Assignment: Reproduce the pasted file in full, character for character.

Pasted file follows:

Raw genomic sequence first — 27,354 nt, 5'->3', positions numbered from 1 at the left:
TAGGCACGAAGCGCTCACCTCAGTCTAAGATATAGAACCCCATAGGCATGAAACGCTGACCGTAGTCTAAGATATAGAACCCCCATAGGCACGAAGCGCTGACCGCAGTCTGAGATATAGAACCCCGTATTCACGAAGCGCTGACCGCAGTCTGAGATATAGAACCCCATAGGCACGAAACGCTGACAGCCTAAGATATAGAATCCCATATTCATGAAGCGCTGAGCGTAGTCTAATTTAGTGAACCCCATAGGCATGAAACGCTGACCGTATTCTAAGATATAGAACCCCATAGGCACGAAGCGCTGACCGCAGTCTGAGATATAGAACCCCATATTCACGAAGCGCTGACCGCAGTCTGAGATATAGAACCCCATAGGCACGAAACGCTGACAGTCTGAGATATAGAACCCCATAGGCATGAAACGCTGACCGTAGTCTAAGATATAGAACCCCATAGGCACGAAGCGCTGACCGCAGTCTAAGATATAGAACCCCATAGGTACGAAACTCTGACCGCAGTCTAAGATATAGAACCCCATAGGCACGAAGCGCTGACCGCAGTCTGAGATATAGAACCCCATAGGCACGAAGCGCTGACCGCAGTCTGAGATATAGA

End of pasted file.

Raw genomic sequence first — 27,354 nt, 5'->3', positions numbered from 1 at the left:
TAGGCACGAAGCGCTCACCTCAGTCTAAGATATAGAACCCCATAGGCATGAAACGCTGACCGTAGTCTAAGATATAGAACCCCCATAGGCACGAAGCGCTGACCGCAGTCTGAGATATAGAACCCCGTATTCACGAAGCGCTGACCGCAGTCTGAGATATAGAACCCCATAGGCACGAAACGCTGACAGCCTAAGATATAGAATCCCATATTCATGAAGCGCTGAGCGTAGTCTAATTTAGTGAACCCCATAGGCATGAAACGCTGACCGTATTCTAAGATATAGAACCCCATAGGCACGAAGCGCTGACCGCAGTCTGAGATATAGAACCCCATATTCACGAAGCGCTGACCGCAGTCTGAGATATAGAACCCCATAGGCACGAAACGCTGACAGTCTGAGATATAGAACCCCATAGGCATGAAACGCTGACCGTAGTCTAAGATATAGAACCCCATAGGCACGAAGCGCTGACCGCAGTCTAAGATATAGAACCCCATAGGTACGAAACTCTGACCGCAGTCTAAGATATAGAACCCCATAGGCACGAAGCGCTGACCGCAGTCTGAGATATAGAACCCCATAGGCACGAAGCGCTGACCGCAGTCTGAGATATAGA